"Connecting Communities for COVID19 News" 23rd Nov 2021
Austria re-enters COVID-19 lockdown as cases soar again in Europe
The German health minister has warned citizens that they would be either “vaccinated, cured or dead” from COVID-19 by the end of winter as several European countries impose restrictions amid surging infections. “Probably by the end of this winter, as is sometimes cynically said, pretty much everyone in Germany will be vaccinated, cured or dead,” Jens Spahn said, as he urged more Germans to get the jab. As intensive care beds fill up fast, Germany’s worst-hit regions have ordered new shutdowns, including the closure of Christmas markets. In regions with high hospitalisation rates, the unvaccinated will be barred from public spaces like cinemas, gyms and indoor dining. Outgoing Chancellor Angela Merkel warned that Germany’s current COVID restrictions, including barring the unvaccinated from certain public spaces “are not enough”.
Singapore health minister says return to strict COVID-19 curbs a last resort
A return to stricter COVID-19 curbs in Singapore will be a "last resort", Health Minister Ong Ye Kung said on Monday, as the city-state partially eased limits on social gatherings and dining out under its calibrated reopening approach. Ong also said the international travel and tourism hub would continue to open "travel lanes" with more countries for vaccinated visitors. Singapore is gradually granting small groups of vaccinated people increased liberties, resuming in-person business events and permitting quarantine-free travel from select countries as it ramps up its vaccine booster programme. "I feel it's important to do it this way, because it minimizes the chance of us having to backpedal too frequently," Ong told Reuters in an interview on Monday for the upcoming Reuters Next conference.
New Zealand to end tough COVID curbs, adopt new virus-fighting system
New Zealand will adopt a new system of living with the coronavirus virus from Dec. 3, which will end tough restrictions and allow businesses to operate in its biggest city, Prime Minister Jacinda Ardern said on Monday. New Zealand remained largely COVID-19 free until August but has been unable to beat an outbreak of the highly infectious Delta variant, forcing Ardern to abandon an elimination strategy and switch to treating the virus as endemic.
Official: More than 90% of fed workers got shots by deadline
More than 90% of federal workers received at least one dose of a COVID-19 vaccine by Monday’s deadline set by President Joe Biden. Biden announced in September that more than 3.5 million federal workers were required to undergo vaccination, with no option to get regularly tested instead, unless they secured an approved medical or religious exemption. A U.S. official said the vast majority of federal workers are fully vaccinated, and that a smaller number have pending or approved exceptions to the mandate. In all, more than 95% of federal workers are in compliance with the Biden mandate, the official said, either by being vaccinated or having requested an exemption. Workers who are not in compliance are set to begin a “counseling” process that could ultimately result in their termination if they don’t get a shot or secure an approved exception to vaccination.
Covid in Kenya: Unvaccinated to be barred from basic services
Kenyans will be barred from bars, restaurants and public transport from 21 December if they are not fully vaccinated against Covid-19, Health Minister Mutahi Kagwe says. The measures are aimed at increasing the rate of vaccinations ahead of the festive season. Less than 10% of the population is currently vaccinated - about 6.4 million people. This gives more 20 million adults in Kenya just a month to get vaccinated. The AstraZenaca vaccines is the most commonly used vaccine in Kenya and the two doses required to be fully vaccinated are supposed to be given at least six weeks apart.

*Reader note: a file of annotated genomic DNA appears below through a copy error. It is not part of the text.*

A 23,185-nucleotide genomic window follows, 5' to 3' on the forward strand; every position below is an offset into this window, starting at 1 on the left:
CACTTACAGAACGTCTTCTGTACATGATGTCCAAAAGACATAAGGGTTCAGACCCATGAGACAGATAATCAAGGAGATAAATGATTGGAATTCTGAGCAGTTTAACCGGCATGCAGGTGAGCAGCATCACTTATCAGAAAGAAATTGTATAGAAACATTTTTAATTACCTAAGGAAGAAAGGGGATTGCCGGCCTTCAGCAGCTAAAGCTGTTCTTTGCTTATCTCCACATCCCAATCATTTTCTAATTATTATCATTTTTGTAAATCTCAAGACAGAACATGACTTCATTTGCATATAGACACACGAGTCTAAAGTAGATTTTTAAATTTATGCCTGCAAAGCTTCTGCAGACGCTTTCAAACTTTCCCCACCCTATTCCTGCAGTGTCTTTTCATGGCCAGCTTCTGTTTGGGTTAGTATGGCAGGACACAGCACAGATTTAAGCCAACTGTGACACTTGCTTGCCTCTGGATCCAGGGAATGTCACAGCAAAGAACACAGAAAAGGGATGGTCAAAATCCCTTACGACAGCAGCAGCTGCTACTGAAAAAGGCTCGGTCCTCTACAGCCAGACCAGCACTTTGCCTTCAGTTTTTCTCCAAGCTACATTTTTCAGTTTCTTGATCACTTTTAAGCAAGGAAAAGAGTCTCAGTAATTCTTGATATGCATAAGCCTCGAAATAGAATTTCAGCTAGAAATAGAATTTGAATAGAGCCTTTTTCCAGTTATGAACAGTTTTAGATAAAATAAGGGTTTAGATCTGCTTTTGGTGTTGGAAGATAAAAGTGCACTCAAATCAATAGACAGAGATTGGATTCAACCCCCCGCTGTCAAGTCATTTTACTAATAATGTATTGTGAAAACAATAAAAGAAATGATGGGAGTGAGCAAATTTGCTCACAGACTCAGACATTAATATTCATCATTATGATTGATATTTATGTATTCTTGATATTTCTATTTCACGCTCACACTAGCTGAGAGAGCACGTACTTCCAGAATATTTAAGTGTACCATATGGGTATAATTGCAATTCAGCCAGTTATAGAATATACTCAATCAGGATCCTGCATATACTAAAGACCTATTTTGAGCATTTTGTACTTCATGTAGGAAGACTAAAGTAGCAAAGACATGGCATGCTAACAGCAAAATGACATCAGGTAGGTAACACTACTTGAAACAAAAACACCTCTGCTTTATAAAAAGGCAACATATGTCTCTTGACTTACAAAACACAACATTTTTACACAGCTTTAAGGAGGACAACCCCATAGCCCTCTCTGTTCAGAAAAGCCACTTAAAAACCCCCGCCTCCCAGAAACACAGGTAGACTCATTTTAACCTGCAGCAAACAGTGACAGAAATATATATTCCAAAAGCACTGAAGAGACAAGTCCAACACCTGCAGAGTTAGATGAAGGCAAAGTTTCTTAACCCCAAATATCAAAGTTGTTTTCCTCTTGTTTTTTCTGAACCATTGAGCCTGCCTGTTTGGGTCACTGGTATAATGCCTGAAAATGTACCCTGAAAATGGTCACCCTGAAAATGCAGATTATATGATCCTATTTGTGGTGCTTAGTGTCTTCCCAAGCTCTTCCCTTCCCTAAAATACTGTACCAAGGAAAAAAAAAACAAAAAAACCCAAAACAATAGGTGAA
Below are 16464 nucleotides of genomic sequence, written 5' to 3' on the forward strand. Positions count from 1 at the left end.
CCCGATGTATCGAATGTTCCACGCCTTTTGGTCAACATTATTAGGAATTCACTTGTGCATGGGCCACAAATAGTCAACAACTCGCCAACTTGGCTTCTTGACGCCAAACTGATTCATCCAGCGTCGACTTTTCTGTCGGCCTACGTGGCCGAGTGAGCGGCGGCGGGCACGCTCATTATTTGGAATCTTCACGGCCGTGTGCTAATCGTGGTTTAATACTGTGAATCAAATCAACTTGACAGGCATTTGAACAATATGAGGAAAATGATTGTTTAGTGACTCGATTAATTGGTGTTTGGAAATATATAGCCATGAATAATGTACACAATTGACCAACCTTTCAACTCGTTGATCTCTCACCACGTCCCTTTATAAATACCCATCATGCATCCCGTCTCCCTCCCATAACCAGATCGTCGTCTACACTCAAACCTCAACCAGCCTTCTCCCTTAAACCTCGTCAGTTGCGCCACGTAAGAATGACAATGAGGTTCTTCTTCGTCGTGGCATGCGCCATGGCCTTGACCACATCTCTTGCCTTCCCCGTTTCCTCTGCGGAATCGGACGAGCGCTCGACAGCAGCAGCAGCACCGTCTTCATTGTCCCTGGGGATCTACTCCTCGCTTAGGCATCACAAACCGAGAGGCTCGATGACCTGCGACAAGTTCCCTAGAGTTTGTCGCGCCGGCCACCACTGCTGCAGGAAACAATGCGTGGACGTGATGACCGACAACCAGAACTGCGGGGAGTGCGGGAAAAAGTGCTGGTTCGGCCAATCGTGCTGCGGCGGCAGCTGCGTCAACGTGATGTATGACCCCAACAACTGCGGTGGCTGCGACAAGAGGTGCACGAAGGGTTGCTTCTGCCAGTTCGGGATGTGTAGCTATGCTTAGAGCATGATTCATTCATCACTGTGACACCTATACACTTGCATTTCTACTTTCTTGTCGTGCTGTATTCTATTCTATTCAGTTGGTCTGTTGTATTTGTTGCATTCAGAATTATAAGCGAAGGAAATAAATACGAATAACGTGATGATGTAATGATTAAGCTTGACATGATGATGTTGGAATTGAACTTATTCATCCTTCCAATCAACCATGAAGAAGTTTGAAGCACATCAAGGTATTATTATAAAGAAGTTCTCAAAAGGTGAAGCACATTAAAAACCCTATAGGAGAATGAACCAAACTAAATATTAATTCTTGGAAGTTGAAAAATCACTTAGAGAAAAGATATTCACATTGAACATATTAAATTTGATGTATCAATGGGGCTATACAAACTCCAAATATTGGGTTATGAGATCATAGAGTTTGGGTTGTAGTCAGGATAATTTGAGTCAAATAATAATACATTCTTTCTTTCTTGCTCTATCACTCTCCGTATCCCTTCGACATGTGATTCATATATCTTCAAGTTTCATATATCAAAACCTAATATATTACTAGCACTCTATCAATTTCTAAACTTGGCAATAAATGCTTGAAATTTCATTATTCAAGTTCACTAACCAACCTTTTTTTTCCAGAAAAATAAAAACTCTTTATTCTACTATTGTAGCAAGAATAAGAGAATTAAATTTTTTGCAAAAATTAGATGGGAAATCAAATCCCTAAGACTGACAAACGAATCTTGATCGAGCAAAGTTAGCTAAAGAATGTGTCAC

EU wants to harmonize validity period of vaccination certificate
The European Commission aims to harmonize the duration of the validity of the COVID-19 vaccination certificate, including the effects of booster shots, Health Commissioner Stella Kyriakides said on Monday, amid record infection numbers in some EU states. "I fully agree with the urgency, and this is why the European Commission is working with the utmost urgency to strengthen the coordination of free movement, including the length of validity and the role of boosters in the vaccination campaign," she told European lawmakers in Strasbourg
How COVID shots for kids help prevent dangerous new variants
Cadell Walker rushed to get her 9-year-old daughter Solome vaccinated against COVID-19 — not just to protect her but to help stop the coronavirus from spreading and spawning even more dangerous variants. “Love thy neighbor is something that we really do believe, and we want to be good community members and want to model that thinking for our daughter,” said the 40-year-old Louisville mom, who recently took Solome to a local middle school for her shot. “The only way to really beat COVID is for all of us collectively to work together for the greater good.” Scientists agree. Each infection — whether in an adult in Yemen or a kid in Kentucky — gives the virus another opportunity to mutate. Protecting a new, large chunk of the population anywhere in the world limits those opportunities.
Angry COVID-19 protesters hurl abuse at WA Premier
Flanked by police, Western Australia Premier Mark McGowan had to be led to safety after he was subjected to a barrage of personal insults while leaving a town hall meeting yesterday. COVID-19 protesters demonstrating against the vaccine surrounded the premier at an engagement in Eaton, south of Perth, hurling abuse and chants of "dog" at Mr McGowan. The premier said the protesters, who claimed they were not anti-vaxxers but pro-choice, will only strengthen his resolve. Dozens of protesters waving the Australian red ensign - a red version of the Australian flag adopted by anti-government groups - could be seen on video rushing towards a convoy of government cars. Yesterday's demonstrations are the latest in a spate of protests and threats targeting the premier, whose office has confirmed no one was harmed in yesterday's encounter. Protesters have reportedly issued death and rape threats to Mr McGowan's staff members.